Seeing is Believing

A life lesson was not what I was expecting that day.


It was a chilly morning in late winter and I was bundled up, walking in the woods near my parent’s home. Not a hint of spring anywhere. Bleak, really. A tree had fallen, and it made the perfect spot to stop and be alone with my thoughts.

That’s when I heard His voice:

“I am teaching you to see.”

My first thought was, “See what?”

At that time, I had just started wearing reading glasses but overall, I thought my vision was pretty good!

Of course, that wasn’t at all what He was getting at. He was talking about my propensity to always see things as bleak, just as I had perceived the woods that morning; He was talking about my focus.


See the bleakness of the woods


Joyful Journey

It was the beginning of a joyful journey that continues to this day, a journey of praying to have His eyes to see and behold beauty in the small, the mundane, and the common. To search for treasure and to pay attention.

I don’t know why I was so blind, oblivious to what was staring me in the face: God is everywhere, so why should everything always look so bleak to me?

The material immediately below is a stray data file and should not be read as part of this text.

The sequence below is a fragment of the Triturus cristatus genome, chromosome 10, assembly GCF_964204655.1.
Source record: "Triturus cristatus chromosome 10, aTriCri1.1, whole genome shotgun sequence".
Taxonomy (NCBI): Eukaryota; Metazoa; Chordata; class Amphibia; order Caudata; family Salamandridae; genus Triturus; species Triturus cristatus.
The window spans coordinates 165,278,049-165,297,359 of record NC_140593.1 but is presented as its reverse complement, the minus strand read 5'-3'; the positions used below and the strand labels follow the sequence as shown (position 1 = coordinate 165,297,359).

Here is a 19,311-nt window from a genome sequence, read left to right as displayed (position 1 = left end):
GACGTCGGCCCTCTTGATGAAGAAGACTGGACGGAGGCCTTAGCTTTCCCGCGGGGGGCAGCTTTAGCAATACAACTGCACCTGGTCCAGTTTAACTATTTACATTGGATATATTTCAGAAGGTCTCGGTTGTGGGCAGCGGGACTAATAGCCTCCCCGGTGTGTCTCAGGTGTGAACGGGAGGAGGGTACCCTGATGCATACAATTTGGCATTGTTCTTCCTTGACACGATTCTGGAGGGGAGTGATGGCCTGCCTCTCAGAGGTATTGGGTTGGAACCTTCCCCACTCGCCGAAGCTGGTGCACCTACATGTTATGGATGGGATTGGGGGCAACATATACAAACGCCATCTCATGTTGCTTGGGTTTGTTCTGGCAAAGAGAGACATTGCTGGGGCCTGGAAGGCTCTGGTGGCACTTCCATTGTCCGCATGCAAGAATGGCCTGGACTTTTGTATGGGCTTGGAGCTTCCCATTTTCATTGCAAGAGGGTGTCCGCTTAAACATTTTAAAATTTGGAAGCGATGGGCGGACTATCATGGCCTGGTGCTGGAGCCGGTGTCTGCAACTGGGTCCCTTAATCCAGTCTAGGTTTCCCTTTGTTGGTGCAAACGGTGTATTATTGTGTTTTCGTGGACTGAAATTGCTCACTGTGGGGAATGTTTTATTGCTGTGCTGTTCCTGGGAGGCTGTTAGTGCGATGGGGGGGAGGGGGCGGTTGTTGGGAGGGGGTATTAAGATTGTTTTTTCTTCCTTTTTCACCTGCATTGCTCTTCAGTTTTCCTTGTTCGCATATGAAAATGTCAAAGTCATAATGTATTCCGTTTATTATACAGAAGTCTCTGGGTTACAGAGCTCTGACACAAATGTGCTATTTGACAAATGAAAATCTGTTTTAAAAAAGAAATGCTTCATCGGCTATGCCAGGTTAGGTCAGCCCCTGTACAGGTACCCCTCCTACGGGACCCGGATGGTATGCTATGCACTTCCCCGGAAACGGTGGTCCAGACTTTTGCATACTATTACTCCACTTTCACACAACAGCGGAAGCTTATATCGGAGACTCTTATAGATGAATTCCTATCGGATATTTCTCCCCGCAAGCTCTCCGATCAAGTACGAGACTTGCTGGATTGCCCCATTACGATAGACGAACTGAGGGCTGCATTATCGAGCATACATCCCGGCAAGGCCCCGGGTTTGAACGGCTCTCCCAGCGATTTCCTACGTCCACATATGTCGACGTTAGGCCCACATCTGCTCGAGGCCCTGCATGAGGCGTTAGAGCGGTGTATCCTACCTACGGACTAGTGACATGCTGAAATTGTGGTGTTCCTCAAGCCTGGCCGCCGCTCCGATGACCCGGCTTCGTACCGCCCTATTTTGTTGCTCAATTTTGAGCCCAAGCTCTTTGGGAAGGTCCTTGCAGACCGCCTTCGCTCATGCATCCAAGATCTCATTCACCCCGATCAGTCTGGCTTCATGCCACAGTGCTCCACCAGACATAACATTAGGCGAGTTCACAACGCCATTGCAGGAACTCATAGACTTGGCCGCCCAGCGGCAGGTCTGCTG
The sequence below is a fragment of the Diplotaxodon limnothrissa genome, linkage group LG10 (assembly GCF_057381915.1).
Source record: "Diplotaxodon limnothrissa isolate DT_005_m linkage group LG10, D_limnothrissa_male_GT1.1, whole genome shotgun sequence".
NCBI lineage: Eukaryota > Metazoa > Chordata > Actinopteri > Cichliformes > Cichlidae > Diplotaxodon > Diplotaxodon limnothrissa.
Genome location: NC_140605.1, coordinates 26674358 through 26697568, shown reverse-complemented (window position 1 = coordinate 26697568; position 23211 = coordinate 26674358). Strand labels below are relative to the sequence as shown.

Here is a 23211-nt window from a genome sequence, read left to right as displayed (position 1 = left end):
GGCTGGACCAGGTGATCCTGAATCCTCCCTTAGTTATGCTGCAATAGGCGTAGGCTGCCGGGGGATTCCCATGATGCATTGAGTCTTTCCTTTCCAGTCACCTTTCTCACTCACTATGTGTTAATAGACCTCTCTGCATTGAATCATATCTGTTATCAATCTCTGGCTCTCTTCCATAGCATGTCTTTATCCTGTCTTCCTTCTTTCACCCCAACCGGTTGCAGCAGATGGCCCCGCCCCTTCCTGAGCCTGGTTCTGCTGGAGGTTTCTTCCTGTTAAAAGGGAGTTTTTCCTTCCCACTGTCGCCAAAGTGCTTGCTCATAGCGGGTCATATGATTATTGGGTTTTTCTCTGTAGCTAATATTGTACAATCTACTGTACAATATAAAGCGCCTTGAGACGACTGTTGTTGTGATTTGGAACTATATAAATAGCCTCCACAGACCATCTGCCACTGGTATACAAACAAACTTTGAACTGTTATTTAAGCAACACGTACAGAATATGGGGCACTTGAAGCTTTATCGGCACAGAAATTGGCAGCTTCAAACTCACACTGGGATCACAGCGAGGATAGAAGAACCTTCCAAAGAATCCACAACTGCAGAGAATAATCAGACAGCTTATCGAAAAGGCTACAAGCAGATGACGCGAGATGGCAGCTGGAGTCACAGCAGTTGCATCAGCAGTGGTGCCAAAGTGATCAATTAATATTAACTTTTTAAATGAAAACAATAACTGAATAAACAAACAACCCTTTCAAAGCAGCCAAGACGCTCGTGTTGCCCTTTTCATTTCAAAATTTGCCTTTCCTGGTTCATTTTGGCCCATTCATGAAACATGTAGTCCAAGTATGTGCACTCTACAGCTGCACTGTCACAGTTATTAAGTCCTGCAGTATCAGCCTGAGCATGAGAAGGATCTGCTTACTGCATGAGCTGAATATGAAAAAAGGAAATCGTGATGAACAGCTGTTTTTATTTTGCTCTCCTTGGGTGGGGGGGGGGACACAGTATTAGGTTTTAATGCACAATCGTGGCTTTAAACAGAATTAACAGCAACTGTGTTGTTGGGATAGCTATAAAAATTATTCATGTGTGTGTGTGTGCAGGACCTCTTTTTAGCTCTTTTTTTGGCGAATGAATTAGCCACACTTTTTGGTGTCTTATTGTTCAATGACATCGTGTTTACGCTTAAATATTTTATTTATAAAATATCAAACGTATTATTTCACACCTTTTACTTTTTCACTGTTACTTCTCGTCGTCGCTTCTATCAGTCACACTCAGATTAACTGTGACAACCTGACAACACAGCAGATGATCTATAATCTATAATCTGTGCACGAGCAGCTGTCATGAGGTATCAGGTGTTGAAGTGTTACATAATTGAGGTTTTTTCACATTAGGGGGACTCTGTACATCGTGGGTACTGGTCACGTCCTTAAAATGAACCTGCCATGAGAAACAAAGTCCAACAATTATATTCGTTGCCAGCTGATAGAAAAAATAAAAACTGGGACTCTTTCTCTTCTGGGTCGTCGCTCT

My husband didn’t struggle with this. When we took a walk together, I fixed my gaze straight ahead, the next block, the next street. He looked down. Or up.

Seek and ye shall find, it says, and he found all sorts of things. He delighted in discovering tiny insects in the cracks of the sidewalk or birds that I would never have noticed, hidden high in the trees. He was present and so he saw.

My dear friend, Janie is also a “see-er,” (I call her Magpie) always bringing home treasures from her walks. Granted, they may or may not have been special to others, but she saw hidden beauty and meaning in each object.


“Now I will teach you to see,” He said.


And He did. But I’m a slow learner.


Back when I was a freelance writer, I was assigned to write a piece about a home that had recently been purchased by the new president of one of the prominent banks in town. After touring the house, I emailed my editor, saying, “I couldn’t even begin to write about that house. There was absolutely nothing of interest. It was beige. The walls, the sofa, everything… even the wine was beige.”


All I could see was beige


I just couldn’t see what the big deal was about that house; couldn’t look past my own prejudice towards bold color, or perhaps, my intimidation of the owner’s wealth or my irritation at their lack of hospitality. It never occurred to me that the interview might have made them uncomfortable or that this particular house didn’t lend itself to the traditional, deeper-hued furnishings of their previous house in a more conservative city. Maybe their recent move was a painful one and the boring beige was a balm to the soul.